RED TOWNS, BLUE STATE: South Shore communities rank as most right-leaning in MA
Where does your town stack up among Massachusetts’ most partisan communities? The reality might just surprise you…
Towns along the South Shore are among the most solidly conservative in the Bay State; with many local communities, like Hanover, Halifax and West Bridgewater, ranking among the most Republican-leaning Massachusetts municipalities.
The Journal has regenerated a map, first produced by MassNumbers.blogspot.com, which geographically demonstrates the commonwealth’s partisan leanings based on vote totals in national and statewide elections from 2006 to 2012.
The map shows Plymouth County as the largest concentration of heavily right-leaning communities, with a solid belt of dark red stretching from Hanover and Norwell to Rochester and Carver.
Based on the elections used to calculate the partisan leanings of towns by MassNumbers, only four of Plymouth County’s 27 communities lean Democratic in general elections, with the City of Brockton voting most in sync with the Democratic Party.
Wareham, Marion and Mattapoisett are the only other towns in Plymouth County to lean left.
Hanover comes in as the most conservative town in Plymouth County and, according to MassNumbers, is the third most Republican-leaning town in the state, behind Boxford and Lynnfield.
Lakeville and West Bridgewater also crack the top-ten list as the fourth and ninth most right-leaning municipalities in Massachusetts respectively.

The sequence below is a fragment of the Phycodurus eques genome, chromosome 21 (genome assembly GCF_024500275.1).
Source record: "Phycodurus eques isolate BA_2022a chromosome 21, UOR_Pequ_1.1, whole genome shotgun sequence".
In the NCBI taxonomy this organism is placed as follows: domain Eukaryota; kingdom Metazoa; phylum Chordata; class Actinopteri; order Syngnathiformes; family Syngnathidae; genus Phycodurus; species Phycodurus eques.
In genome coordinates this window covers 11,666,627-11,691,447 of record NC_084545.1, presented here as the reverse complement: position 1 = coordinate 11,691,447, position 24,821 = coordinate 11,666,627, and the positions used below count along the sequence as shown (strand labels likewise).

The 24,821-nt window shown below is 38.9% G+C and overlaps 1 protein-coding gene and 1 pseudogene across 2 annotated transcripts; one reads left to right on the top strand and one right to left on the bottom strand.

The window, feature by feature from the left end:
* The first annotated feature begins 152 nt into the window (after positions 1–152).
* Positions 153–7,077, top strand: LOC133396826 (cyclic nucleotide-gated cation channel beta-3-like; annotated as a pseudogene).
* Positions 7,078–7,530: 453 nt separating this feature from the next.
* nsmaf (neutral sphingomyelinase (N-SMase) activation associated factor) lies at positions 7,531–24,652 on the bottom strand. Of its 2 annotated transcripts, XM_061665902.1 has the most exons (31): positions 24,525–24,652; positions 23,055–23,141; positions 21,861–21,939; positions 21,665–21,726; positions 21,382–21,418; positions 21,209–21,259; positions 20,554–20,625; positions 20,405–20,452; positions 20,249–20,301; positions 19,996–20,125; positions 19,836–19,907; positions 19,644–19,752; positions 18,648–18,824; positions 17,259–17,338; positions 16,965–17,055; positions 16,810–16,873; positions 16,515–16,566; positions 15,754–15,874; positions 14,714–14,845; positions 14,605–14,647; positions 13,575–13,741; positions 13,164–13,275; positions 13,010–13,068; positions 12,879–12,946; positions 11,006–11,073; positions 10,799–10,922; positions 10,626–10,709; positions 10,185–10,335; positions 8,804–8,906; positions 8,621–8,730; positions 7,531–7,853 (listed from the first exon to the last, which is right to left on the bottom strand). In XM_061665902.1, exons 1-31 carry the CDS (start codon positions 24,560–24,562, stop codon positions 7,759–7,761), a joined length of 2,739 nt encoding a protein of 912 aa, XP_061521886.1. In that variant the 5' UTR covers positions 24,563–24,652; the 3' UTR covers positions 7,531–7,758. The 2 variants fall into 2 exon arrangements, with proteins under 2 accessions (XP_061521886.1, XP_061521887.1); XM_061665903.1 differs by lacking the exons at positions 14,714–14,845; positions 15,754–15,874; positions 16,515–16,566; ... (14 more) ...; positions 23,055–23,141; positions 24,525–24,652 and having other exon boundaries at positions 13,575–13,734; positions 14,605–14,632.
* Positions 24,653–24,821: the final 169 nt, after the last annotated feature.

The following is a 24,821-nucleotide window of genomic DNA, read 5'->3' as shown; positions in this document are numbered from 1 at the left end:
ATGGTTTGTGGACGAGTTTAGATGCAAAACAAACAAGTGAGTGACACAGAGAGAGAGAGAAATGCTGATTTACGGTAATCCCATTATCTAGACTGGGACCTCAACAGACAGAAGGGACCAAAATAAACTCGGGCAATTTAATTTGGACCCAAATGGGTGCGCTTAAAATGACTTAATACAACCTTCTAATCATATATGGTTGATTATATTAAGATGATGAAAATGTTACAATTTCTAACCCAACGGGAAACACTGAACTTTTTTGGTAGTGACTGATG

Romney won Halifax by a 34% margin in 2012.
The next highest margin of victory that Romney enjoyed in any Bay State town was 23% in Lynnfield.
Norwell, East Bridgewater, Hanson, Middleborough and Plympton are other communities in Plymouth County that have shown Republican-leaning vote totals in statewide and national elections since 2006.
Meanwhile, Duxbury, Pembroke and Kingston all show nearly identical results—and came within less than a percentage point of each other—when MassNumbers calculated the towns’ average partisan lean to the right as between 14.25% and 15.25% since 2006.
The most unpopular Democratic candidate among South Shore voters was undoubtedly the 2010 U.S. Senate candidacy of Attorney General Martha Coakley, who was rejected by an over 40% margin in many local towns in favor of Scott Brown.
In contrast, the most popular Democratic candidate among South Shore voters since 2006 has been Deval Patrick, who split the vote in Halifax and narrowly won some local red towns, like Kingston, in his successful 2006 bid for governor.
Other areas of Massachusetts showing Republican-leanings are Metro Worcester and Central Essex County.
Berkshire County, Franklin County, The Pioneer Valley, Greater Boston and Metro West show the strongest concentration of Democrat-leaning communities; and Provincetown, at the tip of Cape Cod, ranks as Massachusetts’ bluest and most Democratic-voting community statistically.
Other enclaves of blue towns show up along the South Coast and on Cape Ann.
Taunton, Worcester, Lawrence, Lowell, Fitchburg and Gardner—all cities—also appear as islands of blue, completely surrounded by Republican-leaning communities.
The Town of Kingston ranks just outside the top 50 most right-leaning towns in Massachusetts, coming in at #51 among the most Republican-leaning towns in the state.
Barack Obama has never won Kingston and the town voted overwhelmingly for Scott Brown in 2010 and 2012, though by a considerably lesser margin in 2012.
Results from the most recent Senate race between Gabriel Gomez and Ed Markey are not included in the MassNumbers calculations.